This is perhaps the most famous route in the country. The trail is 16km long and reaches the highest altitude in Valbone ridge at 1800m asl (above sea level). It is open from June – the end of November (depending on the snowfalls). During the winter and spring, the trail is closed due to heavy snow and it becomes dangerous at some point. Even on the warm days of May, the trail has snow and it is not recommended to do it without a local guide. During winter you need to follow the winter trail, which is not well-marked and requires the knowledge of the locals. Along both valleys, the trail stretches through dense beech and pine tree. There are two bars open during summer, where you can enjoy a drink with a view. Level: Moderate

2. Peak of Balkans

The 192km trail extends through Albania, Kosovo, and Montenegro in the Dinaric Alps. A journey that takes you to some of the most rural villages in these three countries. The Accursed Mountains are wrapped with enormous legends about warriors, kanun, and “zana e maleve” (an Albanian mythological figure associated with mountains). Only in the last 15 years, has the region been accessible to tourists which boosts more the level of adventure. Level: Difficult. For more details about the trail, check out Peak of Balkans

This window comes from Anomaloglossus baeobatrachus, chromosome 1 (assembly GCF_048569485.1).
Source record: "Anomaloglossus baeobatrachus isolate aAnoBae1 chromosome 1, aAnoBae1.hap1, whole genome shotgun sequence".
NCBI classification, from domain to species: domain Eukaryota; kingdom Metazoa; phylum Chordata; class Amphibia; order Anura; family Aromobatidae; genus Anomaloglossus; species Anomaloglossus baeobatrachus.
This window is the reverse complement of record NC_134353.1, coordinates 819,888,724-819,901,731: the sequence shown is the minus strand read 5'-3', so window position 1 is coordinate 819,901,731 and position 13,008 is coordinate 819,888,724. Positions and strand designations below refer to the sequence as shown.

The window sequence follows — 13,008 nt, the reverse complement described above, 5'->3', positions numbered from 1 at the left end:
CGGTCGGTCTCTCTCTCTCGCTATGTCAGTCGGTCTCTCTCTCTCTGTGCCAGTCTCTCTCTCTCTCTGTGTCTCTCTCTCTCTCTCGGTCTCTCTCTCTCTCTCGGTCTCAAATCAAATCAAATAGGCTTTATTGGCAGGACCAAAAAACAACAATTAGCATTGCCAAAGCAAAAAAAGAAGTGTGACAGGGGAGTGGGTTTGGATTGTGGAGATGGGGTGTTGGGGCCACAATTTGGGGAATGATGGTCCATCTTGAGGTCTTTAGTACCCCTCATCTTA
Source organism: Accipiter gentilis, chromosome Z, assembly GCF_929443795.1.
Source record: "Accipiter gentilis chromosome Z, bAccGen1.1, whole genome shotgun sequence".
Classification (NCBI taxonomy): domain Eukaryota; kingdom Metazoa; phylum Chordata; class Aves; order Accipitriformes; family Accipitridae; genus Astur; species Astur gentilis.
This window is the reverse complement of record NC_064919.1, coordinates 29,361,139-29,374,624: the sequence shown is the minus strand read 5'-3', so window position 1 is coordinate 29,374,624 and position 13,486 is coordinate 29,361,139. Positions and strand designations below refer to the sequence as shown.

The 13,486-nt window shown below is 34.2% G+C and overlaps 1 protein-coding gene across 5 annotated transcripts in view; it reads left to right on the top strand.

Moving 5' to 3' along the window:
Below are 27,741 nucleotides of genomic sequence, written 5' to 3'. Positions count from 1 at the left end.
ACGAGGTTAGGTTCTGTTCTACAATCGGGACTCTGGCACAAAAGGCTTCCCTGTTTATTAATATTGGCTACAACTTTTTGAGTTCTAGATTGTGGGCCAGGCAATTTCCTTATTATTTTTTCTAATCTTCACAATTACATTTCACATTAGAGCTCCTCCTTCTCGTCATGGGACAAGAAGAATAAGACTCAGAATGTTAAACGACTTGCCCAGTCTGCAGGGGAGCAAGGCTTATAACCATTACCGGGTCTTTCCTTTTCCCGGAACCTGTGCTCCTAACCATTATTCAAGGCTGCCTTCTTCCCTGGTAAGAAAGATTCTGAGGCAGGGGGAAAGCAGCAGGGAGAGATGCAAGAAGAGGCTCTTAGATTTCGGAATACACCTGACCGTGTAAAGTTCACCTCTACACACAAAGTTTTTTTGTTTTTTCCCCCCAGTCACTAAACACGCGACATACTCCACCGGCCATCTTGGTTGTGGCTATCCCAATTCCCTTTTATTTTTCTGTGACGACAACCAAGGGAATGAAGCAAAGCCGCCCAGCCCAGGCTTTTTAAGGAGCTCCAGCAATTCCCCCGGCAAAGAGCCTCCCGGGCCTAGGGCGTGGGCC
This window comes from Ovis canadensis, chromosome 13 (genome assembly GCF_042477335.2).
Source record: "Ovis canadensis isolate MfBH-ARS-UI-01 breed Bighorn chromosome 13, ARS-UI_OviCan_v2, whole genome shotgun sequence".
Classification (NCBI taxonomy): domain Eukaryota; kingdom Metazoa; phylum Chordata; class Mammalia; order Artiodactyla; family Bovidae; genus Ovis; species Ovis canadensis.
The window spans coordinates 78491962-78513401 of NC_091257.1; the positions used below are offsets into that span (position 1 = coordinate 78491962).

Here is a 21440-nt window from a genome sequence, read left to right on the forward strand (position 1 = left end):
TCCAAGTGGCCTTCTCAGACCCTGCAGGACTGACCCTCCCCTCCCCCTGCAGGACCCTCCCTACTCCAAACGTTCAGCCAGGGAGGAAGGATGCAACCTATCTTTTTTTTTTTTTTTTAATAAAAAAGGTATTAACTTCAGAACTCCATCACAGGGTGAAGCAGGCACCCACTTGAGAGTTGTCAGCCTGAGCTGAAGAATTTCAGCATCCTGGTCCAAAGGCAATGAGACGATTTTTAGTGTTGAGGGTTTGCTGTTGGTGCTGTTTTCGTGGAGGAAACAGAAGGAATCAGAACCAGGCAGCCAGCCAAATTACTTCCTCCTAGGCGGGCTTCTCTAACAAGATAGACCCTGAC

3. Korab mountain

Korab peak is the highest in Albania and North Macedonia standing at 2764m asl. It is located on the border between these two countries and you can reach it from both sides. Korab is the fourth highest peak in the Balkans. The trail in Albania starts from the village of Radomire, and first passes through a pine forest. Then it ascends on a green meadow. The last part is rocky all the way to the summit. It is well-marked in summer (May – November) and in winter is covered with lots of snow. Additionally, it is a great place for ski lovers to slide as the terrain is of easy steepness. Level: Moderate

4. High Scardus Trail

A new trail is built and marked lately which extends along Sar Mountains in Albania, Kosovo, and North Macedonia. The total length is 495km passing between borders of three countries. Whether you can choose to walk the whole trail or divide it into different parts. The region is quite rich in endemic flora and fauna to mention Balkan Lynx, Sar shepherd’s dog, and endemic Macedonian pines. The trail is full of meadows with flowers and glacial lakes. Level: Difficult For more details about the trail, check out High Scardus Trail

Bovilla Lake

5. Gamti peak

This is a beautiful hike nearby the capital Tirana. The peak stands at 1256m asl and it offers amazing views above Lake Bovilla, Mali me Gropa, and Dajti mountain. The trail starts near the lake in the village of Ranze. At first, the route follows through dense bushes and continues up to the rocky part. It is not well marked but it is visible if you have some hiking experience. The views at the top are worth having a picnic. Level: Moderate

6. Mali me gropa

The mountain with holes (that’s the real name) has a rare karstic formation making it a unique hiking experience in Albania. The hiking trail starts from the village of Shen Meri (St. Mary), only a 1-hour drive from Tirana. The first part stretches through an old dirt route, the trail has no signs so you will need to have an offline map or better a local guide. Taking several stops for photos and snacks at the top is worthwhile. Level: Easy